Will you lose your capacity this year? Here’s a salutary statistic – this year, 2016, it is estimated that some 118,739 people in Queensland will lose their capacity to make their own decisions. That statistic becomes scary when combined with another one – only about 14% of Queenslanders have an Enduring Power of Attorney (“EPA”).

Trouble is most of us won’t receive any prior notice or a reminder in the mail advising us that it could be our turn to lose our marbles. But hey, it doesn’t really matter, does it, because it will never be me or you, it will always be somebody else. When it comes to the law of probabilities, we apply the old mantra, ‘Life is uncertain, eat desert first’ and, this year, it could be me, or you or ‘them’.

What moves me to harp on this subject constantly is my experience of life and law and how most of us just don’t see, or want to see, the two forces as either close or connected. We would much rather live life without the law interfering. The best legal description we can give to that is ‘being silly’.

The law, in fact, is not an Indian giver but a real giver of valuable things that we can use to confront those unknown future life events. One of those is the EPA. Yet the statistics show that we’re just not interested until, that is, it’s too late.

I cannot tell you the family anguish, stress, anxiety and cost that I have witnessed over the years because people were silly. A failure to put in place these legal gifts leads, inevitably, to having to confront a lengthy, costly and complex legal process to overcome the oversight. Just as an example, a failure to put in place an EPA by an elderly lady who was the sole director and shareholder of a large family company and who suddenly lost her capacity from a stroke, resulted in the expenditure of over $340,000 in legal costs to fix the problem. Mind you, most of those costs were attributable to a guerrilla war waged between her 4 dysfunctional adult children. But, in the end, this would have been avoided if she had just done something earlier such as an EPA.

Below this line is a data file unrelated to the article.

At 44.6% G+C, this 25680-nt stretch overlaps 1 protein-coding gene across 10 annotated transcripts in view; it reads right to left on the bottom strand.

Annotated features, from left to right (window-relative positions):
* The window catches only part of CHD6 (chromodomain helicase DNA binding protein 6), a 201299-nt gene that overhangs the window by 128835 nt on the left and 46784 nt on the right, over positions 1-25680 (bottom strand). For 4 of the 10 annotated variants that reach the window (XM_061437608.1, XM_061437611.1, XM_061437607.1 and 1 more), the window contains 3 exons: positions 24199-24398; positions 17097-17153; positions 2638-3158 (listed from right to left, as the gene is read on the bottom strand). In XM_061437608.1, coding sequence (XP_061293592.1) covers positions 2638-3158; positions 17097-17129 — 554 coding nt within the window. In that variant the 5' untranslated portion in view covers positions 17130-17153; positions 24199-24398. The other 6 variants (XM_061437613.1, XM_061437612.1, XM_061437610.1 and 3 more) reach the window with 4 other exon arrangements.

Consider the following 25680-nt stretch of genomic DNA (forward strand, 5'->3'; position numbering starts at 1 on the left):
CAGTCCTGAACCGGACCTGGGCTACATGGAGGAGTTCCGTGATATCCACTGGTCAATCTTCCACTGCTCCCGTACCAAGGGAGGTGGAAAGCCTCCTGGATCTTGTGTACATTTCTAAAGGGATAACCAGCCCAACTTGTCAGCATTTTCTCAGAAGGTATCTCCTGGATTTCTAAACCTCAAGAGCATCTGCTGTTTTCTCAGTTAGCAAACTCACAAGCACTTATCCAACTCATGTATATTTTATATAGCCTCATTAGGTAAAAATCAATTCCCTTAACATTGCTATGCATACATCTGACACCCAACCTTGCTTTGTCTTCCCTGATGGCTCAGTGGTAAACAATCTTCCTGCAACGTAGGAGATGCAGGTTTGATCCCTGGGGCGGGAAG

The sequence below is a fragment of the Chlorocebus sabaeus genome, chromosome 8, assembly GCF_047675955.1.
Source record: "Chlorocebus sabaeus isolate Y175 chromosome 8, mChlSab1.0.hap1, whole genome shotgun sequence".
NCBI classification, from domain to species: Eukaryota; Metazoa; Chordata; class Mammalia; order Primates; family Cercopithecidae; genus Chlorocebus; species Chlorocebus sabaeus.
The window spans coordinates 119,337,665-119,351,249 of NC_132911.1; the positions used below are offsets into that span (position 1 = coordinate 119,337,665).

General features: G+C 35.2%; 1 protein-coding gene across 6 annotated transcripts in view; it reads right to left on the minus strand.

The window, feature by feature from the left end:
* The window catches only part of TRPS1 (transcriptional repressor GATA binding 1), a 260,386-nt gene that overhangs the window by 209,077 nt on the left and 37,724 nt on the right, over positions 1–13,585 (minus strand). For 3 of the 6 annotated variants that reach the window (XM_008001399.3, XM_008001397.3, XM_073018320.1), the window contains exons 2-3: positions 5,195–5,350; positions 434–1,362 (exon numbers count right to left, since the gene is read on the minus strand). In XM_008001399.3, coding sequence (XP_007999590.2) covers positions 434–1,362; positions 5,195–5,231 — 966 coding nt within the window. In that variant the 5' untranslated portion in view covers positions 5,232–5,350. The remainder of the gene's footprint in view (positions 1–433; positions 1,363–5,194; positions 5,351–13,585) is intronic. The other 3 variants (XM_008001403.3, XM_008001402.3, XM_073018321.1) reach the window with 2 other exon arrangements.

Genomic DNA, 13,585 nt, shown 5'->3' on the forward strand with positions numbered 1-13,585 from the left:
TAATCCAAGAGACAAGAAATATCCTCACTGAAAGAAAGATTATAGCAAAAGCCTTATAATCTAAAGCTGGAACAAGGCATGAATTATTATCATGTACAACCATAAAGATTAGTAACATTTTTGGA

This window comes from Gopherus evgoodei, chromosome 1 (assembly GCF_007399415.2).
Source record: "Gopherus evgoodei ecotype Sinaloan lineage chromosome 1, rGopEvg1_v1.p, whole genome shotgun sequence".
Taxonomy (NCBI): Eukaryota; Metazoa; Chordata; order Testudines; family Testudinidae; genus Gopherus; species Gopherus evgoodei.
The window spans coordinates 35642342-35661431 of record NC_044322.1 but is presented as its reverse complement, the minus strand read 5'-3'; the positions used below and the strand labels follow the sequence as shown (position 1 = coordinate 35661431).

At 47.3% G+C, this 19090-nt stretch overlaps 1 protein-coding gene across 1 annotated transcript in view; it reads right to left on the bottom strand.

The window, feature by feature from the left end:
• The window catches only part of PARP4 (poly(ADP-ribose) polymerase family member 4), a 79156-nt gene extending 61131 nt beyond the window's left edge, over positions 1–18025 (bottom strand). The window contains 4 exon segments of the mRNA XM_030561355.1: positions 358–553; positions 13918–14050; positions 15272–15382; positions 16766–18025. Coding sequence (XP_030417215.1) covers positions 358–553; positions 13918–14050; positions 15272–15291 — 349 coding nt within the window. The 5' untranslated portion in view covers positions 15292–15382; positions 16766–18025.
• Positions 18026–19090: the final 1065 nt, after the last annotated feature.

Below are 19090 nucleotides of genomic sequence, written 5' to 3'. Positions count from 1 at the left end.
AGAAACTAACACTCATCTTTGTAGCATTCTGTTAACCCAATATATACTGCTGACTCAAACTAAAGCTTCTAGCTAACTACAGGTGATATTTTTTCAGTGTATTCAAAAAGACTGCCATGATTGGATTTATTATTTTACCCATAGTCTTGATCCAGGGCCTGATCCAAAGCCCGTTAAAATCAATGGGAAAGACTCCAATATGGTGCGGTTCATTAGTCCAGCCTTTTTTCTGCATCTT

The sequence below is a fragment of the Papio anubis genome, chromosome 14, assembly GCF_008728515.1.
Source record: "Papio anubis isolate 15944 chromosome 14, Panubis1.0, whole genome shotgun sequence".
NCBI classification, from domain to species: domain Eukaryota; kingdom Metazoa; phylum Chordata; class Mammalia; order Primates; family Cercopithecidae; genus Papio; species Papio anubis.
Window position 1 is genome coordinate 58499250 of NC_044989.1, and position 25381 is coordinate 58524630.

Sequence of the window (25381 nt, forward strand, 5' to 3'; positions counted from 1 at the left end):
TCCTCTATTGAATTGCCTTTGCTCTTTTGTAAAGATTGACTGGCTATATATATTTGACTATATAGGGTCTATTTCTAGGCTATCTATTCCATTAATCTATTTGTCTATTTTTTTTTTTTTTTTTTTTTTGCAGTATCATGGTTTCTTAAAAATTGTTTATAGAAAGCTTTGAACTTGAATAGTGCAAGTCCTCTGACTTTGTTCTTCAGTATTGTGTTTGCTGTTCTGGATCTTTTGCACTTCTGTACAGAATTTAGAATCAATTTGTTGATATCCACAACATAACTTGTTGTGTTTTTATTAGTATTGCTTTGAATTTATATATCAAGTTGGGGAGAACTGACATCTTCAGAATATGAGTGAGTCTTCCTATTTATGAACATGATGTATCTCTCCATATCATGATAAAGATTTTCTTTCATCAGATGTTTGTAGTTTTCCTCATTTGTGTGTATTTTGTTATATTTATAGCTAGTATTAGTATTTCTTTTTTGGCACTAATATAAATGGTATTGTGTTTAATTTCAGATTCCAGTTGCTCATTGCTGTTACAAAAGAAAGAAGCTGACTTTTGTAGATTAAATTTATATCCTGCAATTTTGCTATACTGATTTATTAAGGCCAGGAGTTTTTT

It is remarkable how many of us leave a legacy of lethargy which then only results in a legacy of implosion in our families.

Yet, I’m not sure why I am I telling you this now. The elderly lady above incurred far more in legal fees than if she had come to me in better times to do her EPA. Trust me, it would have cost her significantly less than $340,000.

On second thoughts, ignore everything I have said above, please don’t do one of these important documents, it might be good for you but it’ll be bad for my business.

 

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